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Snakes in the Codroy Valley

his is the smaller of two snakes spotted by Harrison Bragg on October 10, 2023. – Courtesy of © Harrison Bragg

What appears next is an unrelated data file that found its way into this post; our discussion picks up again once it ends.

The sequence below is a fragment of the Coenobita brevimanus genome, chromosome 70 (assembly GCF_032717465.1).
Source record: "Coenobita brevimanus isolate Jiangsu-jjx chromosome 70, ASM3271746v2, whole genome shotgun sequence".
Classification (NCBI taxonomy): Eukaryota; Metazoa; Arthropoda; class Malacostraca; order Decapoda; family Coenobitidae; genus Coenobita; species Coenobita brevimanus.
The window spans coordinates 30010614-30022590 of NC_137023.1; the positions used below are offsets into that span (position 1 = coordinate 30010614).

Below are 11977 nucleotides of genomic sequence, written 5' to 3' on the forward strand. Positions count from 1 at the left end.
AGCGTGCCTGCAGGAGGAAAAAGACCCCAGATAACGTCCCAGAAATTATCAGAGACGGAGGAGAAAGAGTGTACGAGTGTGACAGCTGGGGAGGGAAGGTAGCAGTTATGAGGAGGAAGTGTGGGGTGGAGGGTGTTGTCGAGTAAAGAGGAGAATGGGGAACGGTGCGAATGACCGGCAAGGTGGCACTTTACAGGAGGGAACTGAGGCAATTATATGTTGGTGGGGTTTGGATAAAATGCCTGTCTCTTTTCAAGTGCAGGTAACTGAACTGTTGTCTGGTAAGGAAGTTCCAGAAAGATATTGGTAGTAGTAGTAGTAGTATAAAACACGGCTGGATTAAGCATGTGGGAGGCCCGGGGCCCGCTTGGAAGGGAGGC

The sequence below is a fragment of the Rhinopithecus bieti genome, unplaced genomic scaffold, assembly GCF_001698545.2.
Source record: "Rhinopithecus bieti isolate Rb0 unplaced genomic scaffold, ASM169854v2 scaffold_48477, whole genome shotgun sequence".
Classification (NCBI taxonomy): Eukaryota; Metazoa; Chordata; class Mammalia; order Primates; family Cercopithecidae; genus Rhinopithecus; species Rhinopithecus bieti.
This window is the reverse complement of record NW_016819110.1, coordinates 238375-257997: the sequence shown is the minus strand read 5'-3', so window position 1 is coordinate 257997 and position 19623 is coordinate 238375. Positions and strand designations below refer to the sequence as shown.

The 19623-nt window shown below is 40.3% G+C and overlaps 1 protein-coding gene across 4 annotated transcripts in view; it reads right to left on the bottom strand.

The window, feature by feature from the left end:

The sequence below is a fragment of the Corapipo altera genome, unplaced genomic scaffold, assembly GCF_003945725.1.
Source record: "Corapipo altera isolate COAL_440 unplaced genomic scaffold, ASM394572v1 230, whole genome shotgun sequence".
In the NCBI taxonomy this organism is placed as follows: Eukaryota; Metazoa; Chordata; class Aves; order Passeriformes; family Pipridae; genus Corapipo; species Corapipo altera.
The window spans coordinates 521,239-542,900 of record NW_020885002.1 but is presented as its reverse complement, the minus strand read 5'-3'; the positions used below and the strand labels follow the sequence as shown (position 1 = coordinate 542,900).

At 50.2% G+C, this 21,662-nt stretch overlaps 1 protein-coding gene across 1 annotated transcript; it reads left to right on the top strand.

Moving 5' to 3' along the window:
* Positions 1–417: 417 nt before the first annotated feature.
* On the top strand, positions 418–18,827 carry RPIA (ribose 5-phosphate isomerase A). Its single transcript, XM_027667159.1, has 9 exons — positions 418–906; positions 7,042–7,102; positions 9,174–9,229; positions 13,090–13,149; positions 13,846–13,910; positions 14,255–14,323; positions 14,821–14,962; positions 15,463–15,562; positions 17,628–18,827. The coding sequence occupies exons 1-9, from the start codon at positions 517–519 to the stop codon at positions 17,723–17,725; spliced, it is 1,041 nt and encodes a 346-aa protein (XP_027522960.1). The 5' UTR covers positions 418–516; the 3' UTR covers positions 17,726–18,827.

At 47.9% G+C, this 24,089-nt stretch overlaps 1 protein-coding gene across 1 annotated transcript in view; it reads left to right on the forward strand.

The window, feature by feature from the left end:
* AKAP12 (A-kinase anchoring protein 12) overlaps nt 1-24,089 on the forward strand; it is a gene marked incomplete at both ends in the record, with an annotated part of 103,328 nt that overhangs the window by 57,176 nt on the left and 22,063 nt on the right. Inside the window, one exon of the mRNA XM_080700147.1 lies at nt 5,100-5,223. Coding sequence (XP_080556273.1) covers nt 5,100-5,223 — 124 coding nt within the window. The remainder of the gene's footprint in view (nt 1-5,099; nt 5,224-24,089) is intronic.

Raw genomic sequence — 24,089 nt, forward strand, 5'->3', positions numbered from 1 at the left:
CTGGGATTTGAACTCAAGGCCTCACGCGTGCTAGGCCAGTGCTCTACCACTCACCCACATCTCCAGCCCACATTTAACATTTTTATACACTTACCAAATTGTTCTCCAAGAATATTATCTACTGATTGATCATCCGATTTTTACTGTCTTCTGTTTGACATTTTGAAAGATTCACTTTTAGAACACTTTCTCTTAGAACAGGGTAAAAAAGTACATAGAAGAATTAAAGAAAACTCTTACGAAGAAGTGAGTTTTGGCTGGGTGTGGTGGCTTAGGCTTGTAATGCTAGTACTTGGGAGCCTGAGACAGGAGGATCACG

By Jaymie White Local Journalism Initiative Reporter CODROY VALLEY — Unlike the migratory woodland caribou, the northern long-eared bat, or the Arctic hare, snakes have never been native to Newfoundland and Labrador. They are common in other Atlantic provinces, but have never been a prevalent species found here. Over the last 13 years, common garter snakes have been found breeding in Western Newfoundland, meaning they were somehow introduced into the province’s ecosystem. The first confirmed report of a snake in Newfoundland was a common garter snake found in the St. David’s area in 2010. In 2015, a few more garter snakes were observed on the east coast near St. John’s. Newfoundland is about as far north as most reptiles can go and survive, but common garter snakes are a tougher breed, sometimes found as far north as the southern portion of the Northwest Territories. According to the Department of Fisheries, Forestry and Agriculture (FFA), even though these snakes aren’t native to the province, they pose no current risks. “A self-sustaining population of garter snakes has been known in the Bay St. George South area since at least 2010. The Department of Fisheries, Forestry and Agriculture receives regular reports about common garter snakes (Thamnophis sirtalis) and continues to track public sightings. Garter snakes do not generally pose a risk to people or pets. “Most reports of garter snakes have been from the Robinsons, St. David’s and Maidstone areas in southwestern Newfoundland. There are possible populations in Trout River, Middle Arm and the Deer Lake areas. There have also been occasional sightings from other areas including Cochrane Pond, Mount Pearl, Southlands, Holyrood, Virgin Arm, and Middle Arm. “Accidental imports of snakes in hay bales from outside the province is believed to be the most likely source of introductions, as well as people bringing snakes into the province as pets and intentionally releasing them. “The department has received reports of other snakes being found, but these are believed to be local pet escapes and there are no known persistent wild populations. Under the Wild Life Act it is prohibited to import a wild animal into the province without prior written permission from the department. It is also prohibited to release any animal into natural cover, or to capture and/or re-locate an animal without written authorization. “The department is collaborating with Laurentian University and Mount Allison University on a multi-year research project that seeks to better understand the impacts that non-native snakes are having on native species and ecosystems, as well as their distribution, population sizes, origins, and invasion pathways on the Island of Newfoundland. The current research project is bringing a Ph.D. student across the island to closely investigate these reports and engage the public in the issue.” While garter snakes are normally on the smaller side, between only 18 and 26 inches long, they have been known to grow to a length of 42 inches, and this size is more in keeping with the size of the snake that Harrison Bragg stumbled upon in Loch Leven on Tuesday, Oct. 10. The snake was on the road, seemingly drawn to the warmth of the asphalt. If Bragg is correct in his assumption, the species he managed to photograph is the Maritime garter snake, which has a wide variety of colours. However, it is typically brown, dark green or black with three yellow stripes: one down the back (dorsal stripe) and one on each side (lateral stripes). A large number of these snakes have white, brown or black checkered or speckled patterning along the back. The Maritime garter snake has a yellowish tint to their chin, upper jaw and belly and the snakes can grow to just under a metre in length. Normally this snake is found in Quebec, Nova Scotia, New Brunswick, and Prince Edward Island, and can be found in a wide variety of habitats including forests, wetlands, shrublands, shorelines, fields and rocky areas. This species normally breeds in the spring, soon after coming out of hibernation, and the females give birth up to 40 live young in the month of August. These snakes eat a wide variety of food, including frogs, toads, salamanders, earthworms and mice, and they can live for more than 20 years. “I was on my way just going through that community, and the first one I seen, I thought it was a bungee cord. So when I passed it, I looked down and it was a snake. So I hit the brakes and backed up a little tiny bit and that went off the road like a bullet,” said Bragg. “Man, oh man. I didn’t believe they could move so fast.” The sheer size of the snake is something Bragg hasn’t seen before. “I’ve never even seen a snake since I was a youngster. I know the boys used to bring them back from Nova Scotia, little garter snakes, but not this size here,” said Bragg. “I’d say that snake was probably about two and a half feet. The first one took off, so I didn’t get a chance to take a picture. So I put the truck in gear, drove about 100 feet and there was another one on the road and that was in the centre of the road, so I backed up and that’s the one I got pictures of. He’s the smaller of the two.” Bragg has a friend who lives in the community of Loch Leven, Elvis Gillam, and he contacted him to see if he had ever witnessed snakes of this size in his community. “I have seen lots of them, for over four years now, lots of smaller ones but a few big ones,” said Gillam. “A guy digging in a pit in St. David’s last week disturbed a nest with over 50 in it, and a girl from MUNL (Memorial University of Newfoundland and Labrador) was doing a study on them here this past summer”. Bragg thinks it’s more likely that snakes are coming here in hay bales as opposed to people bringing them in and then letting him go, but it’s something he thinks we may never know for sure. The FFA asks people to report encounters with any snakes. “Where available, include photos and any details such as date, location, and behaviour, or GPS coordinates if available, so conservation officers can investigate.”